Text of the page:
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– The Rafah crossing was opened to allow a limited number of people to cross from the besieged Gaza Strip into Egypt.
Egyptian authorities are expected to allow passage for foreigners, dual passport holders and some of the most seriously injured, under a deal reportedly brokered by Qatar.
It was not immediately clear how many people managed to leave through Rafah on Gaza’s southern border with Egypt, but live footage from the scene showed crowds of people entering the Palestinian side of the terminal, according to AFP. According to her, about 400 foreigners and citizens with dual citizenship were expected to get through the crossing.
It would be the first time people would be allowed to leave Gaza since Israel launched its latest aerial bombardment on October 7, killing thousands of Palestinians. Israel launched the attacks after the massacre of Hamas inside Israel.
– Telecommunications service providers Paltel and Jawwal announced a “total disruption” of communications and internet services in Gaza, the second major outage in five days. Aid agencies have warned that such outages are seriously disrupting their work in an already desperate situation in Gaza.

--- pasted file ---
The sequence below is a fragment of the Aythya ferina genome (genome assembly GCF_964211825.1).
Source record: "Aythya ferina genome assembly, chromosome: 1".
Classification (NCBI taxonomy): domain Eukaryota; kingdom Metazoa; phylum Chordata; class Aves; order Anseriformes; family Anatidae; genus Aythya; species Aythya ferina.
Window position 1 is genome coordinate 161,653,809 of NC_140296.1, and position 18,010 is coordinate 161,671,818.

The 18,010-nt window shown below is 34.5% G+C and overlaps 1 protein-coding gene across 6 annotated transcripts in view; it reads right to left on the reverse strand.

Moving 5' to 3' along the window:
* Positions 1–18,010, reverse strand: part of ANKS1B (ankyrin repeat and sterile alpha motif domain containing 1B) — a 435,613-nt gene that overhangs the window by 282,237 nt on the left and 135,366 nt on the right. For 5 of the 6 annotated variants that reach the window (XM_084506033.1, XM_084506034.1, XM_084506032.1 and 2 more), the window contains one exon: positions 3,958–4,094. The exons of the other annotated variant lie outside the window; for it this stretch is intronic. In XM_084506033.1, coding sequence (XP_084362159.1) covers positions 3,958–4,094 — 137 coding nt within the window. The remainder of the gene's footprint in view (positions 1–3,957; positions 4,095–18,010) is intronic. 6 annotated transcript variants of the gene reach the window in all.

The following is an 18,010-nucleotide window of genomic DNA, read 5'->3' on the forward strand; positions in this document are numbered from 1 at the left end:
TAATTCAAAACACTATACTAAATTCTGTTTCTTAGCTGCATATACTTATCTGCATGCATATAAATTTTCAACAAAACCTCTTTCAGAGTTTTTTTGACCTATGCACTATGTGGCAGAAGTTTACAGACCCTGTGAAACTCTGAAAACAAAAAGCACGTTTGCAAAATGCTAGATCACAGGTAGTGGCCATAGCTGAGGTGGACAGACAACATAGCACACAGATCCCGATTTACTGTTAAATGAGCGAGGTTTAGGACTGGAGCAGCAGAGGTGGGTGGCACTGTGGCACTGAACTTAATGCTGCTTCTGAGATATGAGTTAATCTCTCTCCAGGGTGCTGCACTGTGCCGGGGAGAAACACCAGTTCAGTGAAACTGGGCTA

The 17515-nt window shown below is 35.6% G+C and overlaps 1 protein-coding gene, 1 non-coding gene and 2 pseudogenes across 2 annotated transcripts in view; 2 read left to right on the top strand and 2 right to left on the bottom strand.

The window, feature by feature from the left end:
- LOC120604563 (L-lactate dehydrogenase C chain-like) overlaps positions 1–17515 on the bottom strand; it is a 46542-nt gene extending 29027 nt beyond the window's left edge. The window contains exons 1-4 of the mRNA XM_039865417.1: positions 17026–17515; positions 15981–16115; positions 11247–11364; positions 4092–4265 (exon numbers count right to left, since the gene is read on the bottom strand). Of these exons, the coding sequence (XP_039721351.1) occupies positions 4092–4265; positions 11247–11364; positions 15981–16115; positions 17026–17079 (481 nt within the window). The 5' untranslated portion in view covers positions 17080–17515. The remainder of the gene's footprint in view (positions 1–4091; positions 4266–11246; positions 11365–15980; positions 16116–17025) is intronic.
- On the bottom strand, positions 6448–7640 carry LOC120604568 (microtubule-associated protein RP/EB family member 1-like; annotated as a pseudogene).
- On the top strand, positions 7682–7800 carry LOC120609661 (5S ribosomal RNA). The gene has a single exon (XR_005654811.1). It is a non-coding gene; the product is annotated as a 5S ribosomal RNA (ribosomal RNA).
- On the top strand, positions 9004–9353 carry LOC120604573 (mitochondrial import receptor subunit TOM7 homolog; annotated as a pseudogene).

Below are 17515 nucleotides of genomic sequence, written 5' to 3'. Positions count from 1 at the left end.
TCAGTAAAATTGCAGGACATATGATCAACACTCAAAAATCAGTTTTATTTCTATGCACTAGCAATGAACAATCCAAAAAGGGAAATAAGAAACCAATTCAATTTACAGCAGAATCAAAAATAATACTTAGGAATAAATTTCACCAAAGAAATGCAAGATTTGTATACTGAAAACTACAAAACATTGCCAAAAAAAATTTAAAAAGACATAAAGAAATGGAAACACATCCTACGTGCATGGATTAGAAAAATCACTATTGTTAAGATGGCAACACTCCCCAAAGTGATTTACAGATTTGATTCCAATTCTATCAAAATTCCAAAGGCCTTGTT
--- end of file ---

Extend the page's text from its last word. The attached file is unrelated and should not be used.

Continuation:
AFP reports that its images show long queues of ambulances and several people in wheelchairs at the Rafah border crossing. Egypt said it would let in 81 of the most seriously injured.
Egypt also announced that the first foreigners could leave Gaza.
– Israel accused Bolivia of “alliance with the terrorist organization Hamas” after the South American country cut diplomatic ties with Israel yesterday.
The governments of Chile and Colombia also recalled their ambassadors from Israel.
– Israel’s military says it has deployed missile boats in the Red Sea. Yesterday it said it had intercepted a surface-to-surface missile and “hostile targets” in the Eilat area, later claimed by Yemen’s Houthis.
Eilat is Israel’s southernmost city near Israel’s borders with Egypt and Jordan. In recent days, it has also come under fire for an attempted long-range missile from the Gaza Strip.
– At least 330 Labor councilors have signed a letter calling on Keir Starmer to back a Gaza ceasefire, despite the Labor leader’s attempts to calm the party on the issue.
The councillors, two-thirds of whom are not Muslim according to the Guardian, criticized the party’s refusal to support the policy, which they say is “damaging communities across the UK”.
Starmer clarified his stance on the crisis on Tuesday after he came under fire from MPs for his stance on the plight of Palestinians.